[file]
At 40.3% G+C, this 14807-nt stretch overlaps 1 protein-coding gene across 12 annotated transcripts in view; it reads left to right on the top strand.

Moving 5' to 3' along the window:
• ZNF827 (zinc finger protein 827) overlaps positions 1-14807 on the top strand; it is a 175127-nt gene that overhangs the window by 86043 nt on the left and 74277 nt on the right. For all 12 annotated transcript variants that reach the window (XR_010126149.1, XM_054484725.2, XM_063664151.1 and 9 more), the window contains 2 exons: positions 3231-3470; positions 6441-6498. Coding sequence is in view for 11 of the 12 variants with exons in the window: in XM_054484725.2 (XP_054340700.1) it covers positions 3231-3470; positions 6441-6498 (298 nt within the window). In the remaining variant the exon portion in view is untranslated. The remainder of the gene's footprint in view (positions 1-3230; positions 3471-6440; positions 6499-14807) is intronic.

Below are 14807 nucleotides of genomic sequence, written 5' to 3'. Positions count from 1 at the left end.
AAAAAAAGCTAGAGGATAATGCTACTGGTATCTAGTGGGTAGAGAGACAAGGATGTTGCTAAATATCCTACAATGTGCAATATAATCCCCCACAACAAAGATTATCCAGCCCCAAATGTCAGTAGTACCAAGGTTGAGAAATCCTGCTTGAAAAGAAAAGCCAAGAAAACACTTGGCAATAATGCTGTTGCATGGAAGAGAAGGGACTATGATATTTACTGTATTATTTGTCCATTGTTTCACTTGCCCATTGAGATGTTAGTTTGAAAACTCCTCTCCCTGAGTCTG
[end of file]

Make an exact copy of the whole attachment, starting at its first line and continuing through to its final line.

At 40.3% G+C, this 14807-nt stretch overlaps 1 protein-coding gene across 12 annotated transcripts in view; it reads left to right on the top strand.

Moving 5' to 3' along the window:
• ZNF827 (zinc finger protein 827) overlaps positions 1-14807 on the top strand; it is a 175127-nt gene that overhangs the window by 86043 nt on the left and 74277 nt on the right. For all 12 annotated transcript variants that reach the window (XR_010126149.1, XM_054484725.2, XM_063664151.1 and 9 more), the window contains 2 exons: positions 3231-3470; positions 6441-6498. Coding sequence is in view for 11 of the 12 variants with exons in the window: in XM_054484725.2 (XP_054340700.1) it covers positions 3231-3470; positions 6441-6498 (298 nt within the window). In the remaining variant the exon portion in view is untranslated. The remainder of the gene's footprint in view (positions 1-3230; positions 3471-6440; positions 6499-14807) is intronic.

Below are 14807 nucleotides of genomic sequence, written 5' to 3'. Positions count from 1 at the left end.
AAAAAAAGCTAGAGGATAATGCTACTGGTATCTAGTGGGTAGAGAGACAAGGATGTTGCTAAATATCCTACAATGTGCAATATAATCCCCCACAACAAAGATTATCCAGCCCCAAATGTCAGTAGTACCAAGGTTGAGAAATCCTGCTTGAAAAGAAAAGCCAAGAAAACACTTGGCAATAATGCTGTTGCATGGAAGAGAAGGGACTATGATATTTACTGTATTATTTGTCCATTGTTTCACTTGCCCATTGAGATGTTAGTTTGAAAACTCCTCTCCCTGAGTCTG